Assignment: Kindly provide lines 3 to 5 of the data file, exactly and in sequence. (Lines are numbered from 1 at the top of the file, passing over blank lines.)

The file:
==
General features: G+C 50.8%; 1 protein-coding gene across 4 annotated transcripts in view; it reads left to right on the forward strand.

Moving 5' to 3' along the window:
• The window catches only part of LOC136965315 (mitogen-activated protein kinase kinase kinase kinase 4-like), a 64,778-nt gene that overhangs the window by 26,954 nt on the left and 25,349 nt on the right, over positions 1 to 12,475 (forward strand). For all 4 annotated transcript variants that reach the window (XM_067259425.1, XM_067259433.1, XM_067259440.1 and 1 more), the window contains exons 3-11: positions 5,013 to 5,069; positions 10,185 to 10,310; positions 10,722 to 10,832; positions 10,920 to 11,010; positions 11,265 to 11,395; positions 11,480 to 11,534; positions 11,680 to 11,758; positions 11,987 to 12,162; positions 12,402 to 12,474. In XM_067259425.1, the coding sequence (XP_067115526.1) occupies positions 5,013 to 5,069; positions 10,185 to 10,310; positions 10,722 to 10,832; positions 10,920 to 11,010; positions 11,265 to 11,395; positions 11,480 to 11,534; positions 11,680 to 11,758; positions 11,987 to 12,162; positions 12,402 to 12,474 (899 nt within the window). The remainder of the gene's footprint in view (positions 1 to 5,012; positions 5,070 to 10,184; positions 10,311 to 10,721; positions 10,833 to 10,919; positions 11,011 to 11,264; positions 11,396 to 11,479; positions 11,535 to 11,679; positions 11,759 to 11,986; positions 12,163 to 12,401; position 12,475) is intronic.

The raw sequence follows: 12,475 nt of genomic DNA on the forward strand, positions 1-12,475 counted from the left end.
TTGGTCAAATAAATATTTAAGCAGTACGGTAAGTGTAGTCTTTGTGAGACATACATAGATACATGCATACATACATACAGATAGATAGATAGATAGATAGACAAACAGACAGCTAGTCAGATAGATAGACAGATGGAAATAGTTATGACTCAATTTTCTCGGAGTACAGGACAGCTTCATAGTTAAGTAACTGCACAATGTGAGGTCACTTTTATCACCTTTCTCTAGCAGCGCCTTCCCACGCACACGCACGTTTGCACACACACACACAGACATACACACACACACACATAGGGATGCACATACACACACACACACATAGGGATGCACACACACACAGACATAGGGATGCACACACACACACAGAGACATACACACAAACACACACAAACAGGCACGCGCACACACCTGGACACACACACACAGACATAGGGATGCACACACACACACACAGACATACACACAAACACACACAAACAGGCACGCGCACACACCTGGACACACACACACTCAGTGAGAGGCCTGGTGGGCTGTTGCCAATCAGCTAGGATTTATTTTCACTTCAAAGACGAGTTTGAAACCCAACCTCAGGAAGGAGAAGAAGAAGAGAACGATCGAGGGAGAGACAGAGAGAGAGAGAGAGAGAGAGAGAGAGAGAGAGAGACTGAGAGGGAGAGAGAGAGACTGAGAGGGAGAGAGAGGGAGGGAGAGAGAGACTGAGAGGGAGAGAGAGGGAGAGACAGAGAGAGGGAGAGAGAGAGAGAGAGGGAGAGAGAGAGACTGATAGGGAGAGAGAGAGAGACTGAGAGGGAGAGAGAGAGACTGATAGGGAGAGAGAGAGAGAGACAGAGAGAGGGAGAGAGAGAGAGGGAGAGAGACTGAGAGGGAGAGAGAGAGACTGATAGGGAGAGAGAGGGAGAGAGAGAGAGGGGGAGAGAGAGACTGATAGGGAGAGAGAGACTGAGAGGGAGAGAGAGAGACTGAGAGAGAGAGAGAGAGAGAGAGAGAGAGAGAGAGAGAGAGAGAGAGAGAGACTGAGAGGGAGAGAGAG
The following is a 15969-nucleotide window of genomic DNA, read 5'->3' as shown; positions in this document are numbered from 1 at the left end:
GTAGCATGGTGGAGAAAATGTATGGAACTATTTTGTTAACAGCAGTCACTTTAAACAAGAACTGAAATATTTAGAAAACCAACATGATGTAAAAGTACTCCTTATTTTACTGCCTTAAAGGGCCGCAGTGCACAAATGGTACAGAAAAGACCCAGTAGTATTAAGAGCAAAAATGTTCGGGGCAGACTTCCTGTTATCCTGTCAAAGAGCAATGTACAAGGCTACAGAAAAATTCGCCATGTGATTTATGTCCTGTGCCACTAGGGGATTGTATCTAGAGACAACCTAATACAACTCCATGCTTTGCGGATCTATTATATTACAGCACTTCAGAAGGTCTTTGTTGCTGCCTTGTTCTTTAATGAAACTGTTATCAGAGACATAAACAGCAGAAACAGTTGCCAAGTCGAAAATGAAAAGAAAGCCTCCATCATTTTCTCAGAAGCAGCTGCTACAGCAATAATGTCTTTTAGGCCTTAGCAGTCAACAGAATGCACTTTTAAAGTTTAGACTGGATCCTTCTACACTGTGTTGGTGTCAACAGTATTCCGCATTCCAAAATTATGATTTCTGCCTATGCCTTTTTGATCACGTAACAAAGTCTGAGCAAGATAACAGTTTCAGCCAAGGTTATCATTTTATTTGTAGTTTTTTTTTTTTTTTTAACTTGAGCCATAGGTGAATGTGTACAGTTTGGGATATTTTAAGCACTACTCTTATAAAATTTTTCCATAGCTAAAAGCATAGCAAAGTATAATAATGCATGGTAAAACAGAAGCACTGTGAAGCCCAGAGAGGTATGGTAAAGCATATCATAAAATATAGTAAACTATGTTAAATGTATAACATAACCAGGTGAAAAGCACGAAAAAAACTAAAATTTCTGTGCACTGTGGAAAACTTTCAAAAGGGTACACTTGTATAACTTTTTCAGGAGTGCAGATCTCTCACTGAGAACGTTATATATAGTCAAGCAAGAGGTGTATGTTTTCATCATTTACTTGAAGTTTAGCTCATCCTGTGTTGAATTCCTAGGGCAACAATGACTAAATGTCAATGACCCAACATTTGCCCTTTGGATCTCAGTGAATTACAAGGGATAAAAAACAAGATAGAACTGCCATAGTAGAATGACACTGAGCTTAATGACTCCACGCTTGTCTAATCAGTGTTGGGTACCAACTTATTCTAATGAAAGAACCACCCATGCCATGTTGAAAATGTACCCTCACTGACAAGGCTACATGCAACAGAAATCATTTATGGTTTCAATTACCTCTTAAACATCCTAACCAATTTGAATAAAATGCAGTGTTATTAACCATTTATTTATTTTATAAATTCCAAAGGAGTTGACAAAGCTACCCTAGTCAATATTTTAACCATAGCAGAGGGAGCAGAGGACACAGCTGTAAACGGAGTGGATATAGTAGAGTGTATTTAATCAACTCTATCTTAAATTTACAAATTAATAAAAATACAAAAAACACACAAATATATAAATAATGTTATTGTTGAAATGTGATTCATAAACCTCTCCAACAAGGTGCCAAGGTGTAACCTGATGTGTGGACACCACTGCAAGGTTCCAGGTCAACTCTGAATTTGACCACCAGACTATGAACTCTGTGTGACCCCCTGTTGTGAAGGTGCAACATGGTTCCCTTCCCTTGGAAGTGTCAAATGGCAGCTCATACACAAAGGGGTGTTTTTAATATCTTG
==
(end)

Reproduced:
• The window catches only part of LOC136965315 (mitogen-activated protein kinase kinase kinase kinase 4-like), a 64,778-nt gene that overhangs the window by 26,954 nt on the left and 25,349 nt on the right, over positions 1 to 12,475 (forward strand). For all 4 annotated transcript variants that reach the window (XM_067259425.1, XM_067259433.1, XM_067259440.1 and 1 more), the window contains exons 3-11: positions 5,013 to 5,069; positions 10,185 to 10,310; positions 10,722 to 10,832; positions 10,920 to 11,010; positions 11,265 to 11,395; positions 11,480 to 11,534; positions 11,680 to 11,758; positions 11,987 to 12,162; positions 12,402 to 12,474. In XM_067259425.1, the coding sequence (XP_067115526.1) occupies positions 5,013 to 5,069; positions 10,185 to 10,310; positions 10,722 to 10,832; positions 10,920 to 11,010; positions 11,265 to 11,395; positions 11,480 to 11,534; positions 11,680 to 11,758; positions 11,987 to 12,162; positions 12,402 to 12,474 (899 nt within the window). The remainder of the gene's footprint in view (positions 1 to 5,012; positions 5,070 to 10,184; positions 10,311 to 10,721; positions 10,833 to 10,919; positions 11,011 to 11,264; positions 11,396 to 11,479; positions 11,535 to 11,679; positions 11,759 to 11,986; positions 12,163 to 12,401; position 12,475) is intronic.

The raw sequence follows: 12,475 nt of genomic DNA on the forward strand, positions 1-12,475 counted from the left end.
TTGGTCAAATAAATATTTAAGCAGTACGGTAAGTGTAGTCTTTGTGAGACATACATAGATACATGCATACATACATACAGATAGATAGATAGATAGATAGACAAACAGACAGCTAGTCAGATAGATAGACAGATGGAAATAGTTATGACTCAATTTTCTCGGAGTACAGGACAGCTTCATAGTTAAGTAACTGCACAATGTGAGGTCACTTTTATCACCTTTCTCTAGCAGCGCCTTCCCACGCACACGCACGTTTGCACACACACACACAGACATACACACACACACACATAGGGATGCACATACACACACACACACATAGGGATGCACACACACACAGACATAGGGATGCACACACACACACAGAGACATACACACAAACACACACAAACAGGCACGCGCACACACCTGGACACACACACACAGACATAGGGATGCACACACACACACACAGACATACACACAAACACACACAAACAGGCACGCGCACACACCTGGACACACACACACTCAGTGAGAGGCCTGGTGGGCTGTTGCCAATCAGCTAGGATTTATTTTCACTTCAAAGACGAGTTTGAAACCCAACCTCAGGAAGGAGAAGAAGAAGAGAACGATCGAGGGAGAGACAGAGAGAGAGAGAGAGAGAGAGAGAGAGAGAGAGAGACTGAGAGGGAGAGAGAGAGACTGAGAGGGAGAGAGAGGGAGGGAGAGAGAGACTGAGAGGGAGAGAGAGGGAGAGACAGAGAGAGGGAGAGAGAGAGAGAGAGGGAGAGAGAGAGACTGATAGGGAGAGAGAGAGAGACTGAGAGGGAGAGAGAGAGACTGATAGGGAGAGAGAGAGAGAGACAGAGAGAGGGAGAGAGAGAGAGGGAGAGAGACTGAGAGGGAGAGAGAGAGACTGATAGGGAGAGAGAGGGAGAGAGAGAGAGGGGGAGAGAGAGACTGATAGGGAGAGAGAGACTGAGAGGGAGAGAGAGAGACTGAGAGAGAGAGAGAGAGAGAGAGAGAGAGAGAGAGAGAGAGAGAGAGAGAGACTGAGAGGGAGAGAGAG